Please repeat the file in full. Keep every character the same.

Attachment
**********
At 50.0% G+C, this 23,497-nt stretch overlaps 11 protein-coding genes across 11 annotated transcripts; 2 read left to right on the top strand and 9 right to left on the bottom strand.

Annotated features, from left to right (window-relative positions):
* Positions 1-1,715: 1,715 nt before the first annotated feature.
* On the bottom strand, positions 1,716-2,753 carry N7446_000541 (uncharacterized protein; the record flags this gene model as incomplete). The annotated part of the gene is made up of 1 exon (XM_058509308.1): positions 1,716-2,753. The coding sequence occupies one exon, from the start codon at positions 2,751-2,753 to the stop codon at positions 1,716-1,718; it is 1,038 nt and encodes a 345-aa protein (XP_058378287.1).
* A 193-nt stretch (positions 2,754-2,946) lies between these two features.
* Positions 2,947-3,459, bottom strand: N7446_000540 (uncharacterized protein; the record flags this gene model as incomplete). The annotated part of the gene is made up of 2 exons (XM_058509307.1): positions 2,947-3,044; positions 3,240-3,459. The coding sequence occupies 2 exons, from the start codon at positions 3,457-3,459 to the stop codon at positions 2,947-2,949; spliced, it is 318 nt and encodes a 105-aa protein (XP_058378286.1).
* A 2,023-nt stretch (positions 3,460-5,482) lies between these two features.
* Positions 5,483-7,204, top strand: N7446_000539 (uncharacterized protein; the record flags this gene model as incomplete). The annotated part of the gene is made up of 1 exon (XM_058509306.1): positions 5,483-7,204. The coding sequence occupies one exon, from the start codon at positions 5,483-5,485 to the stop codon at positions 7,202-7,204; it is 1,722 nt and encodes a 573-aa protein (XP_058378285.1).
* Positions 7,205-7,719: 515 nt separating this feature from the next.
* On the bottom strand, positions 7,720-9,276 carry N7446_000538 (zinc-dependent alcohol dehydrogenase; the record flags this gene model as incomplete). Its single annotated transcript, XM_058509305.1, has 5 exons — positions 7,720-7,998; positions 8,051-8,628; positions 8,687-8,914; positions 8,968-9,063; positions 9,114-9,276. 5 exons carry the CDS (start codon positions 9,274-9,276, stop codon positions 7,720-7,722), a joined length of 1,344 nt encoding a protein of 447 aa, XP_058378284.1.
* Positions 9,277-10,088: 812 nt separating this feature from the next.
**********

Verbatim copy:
At 50.0% G+C, this 23,497-nt stretch overlaps 11 protein-coding genes across 11 annotated transcripts; 2 read left to right on the top strand and 9 right to left on the bottom strand.

Annotated features, from left to right (window-relative positions):
* Positions 1-1,715: 1,715 nt before the first annotated feature.
* On the bottom strand, positions 1,716-2,753 carry N7446_000541 (uncharacterized protein; the record flags this gene model as incomplete). The annotated part of the gene is made up of 1 exon (XM_058509308.1): positions 1,716-2,753. The coding sequence occupies one exon, from the start codon at positions 2,751-2,753 to the stop codon at positions 1,716-1,718; it is 1,038 nt and encodes a 345-aa protein (XP_058378287.1).
* A 193-nt stretch (positions 2,754-2,946) lies between these two features.
* Positions 2,947-3,459, bottom strand: N7446_000540 (uncharacterized protein; the record flags this gene model as incomplete). The annotated part of the gene is made up of 2 exons (XM_058509307.1): positions 2,947-3,044; positions 3,240-3,459. The coding sequence occupies 2 exons, from the start codon at positions 3,457-3,459 to the stop codon at positions 2,947-2,949; spliced, it is 318 nt and encodes a 105-aa protein (XP_058378286.1).
* A 2,023-nt stretch (positions 3,460-5,482) lies between these two features.
* Positions 5,483-7,204, top strand: N7446_000539 (uncharacterized protein; the record flags this gene model as incomplete). The annotated part of the gene is made up of 1 exon (XM_058509306.1): positions 5,483-7,204. The coding sequence occupies one exon, from the start codon at positions 5,483-5,485 to the stop codon at positions 7,202-7,204; it is 1,722 nt and encodes a 573-aa protein (XP_058378285.1).
* Positions 7,205-7,719: 515 nt separating this feature from the next.
* On the bottom strand, positions 7,720-9,276 carry N7446_000538 (zinc-dependent alcohol dehydrogenase; the record flags this gene model as incomplete). Its single annotated transcript, XM_058509305.1, has 5 exons — positions 7,720-7,998; positions 8,051-8,628; positions 8,687-8,914; positions 8,968-9,063; positions 9,114-9,276. 5 exons carry the CDS (start codon positions 9,274-9,276, stop codon positions 7,720-7,722), a joined length of 1,344 nt encoding a protein of 447 aa, XP_058378284.1.
* Positions 9,277-10,088: 812 nt separating this feature from the next.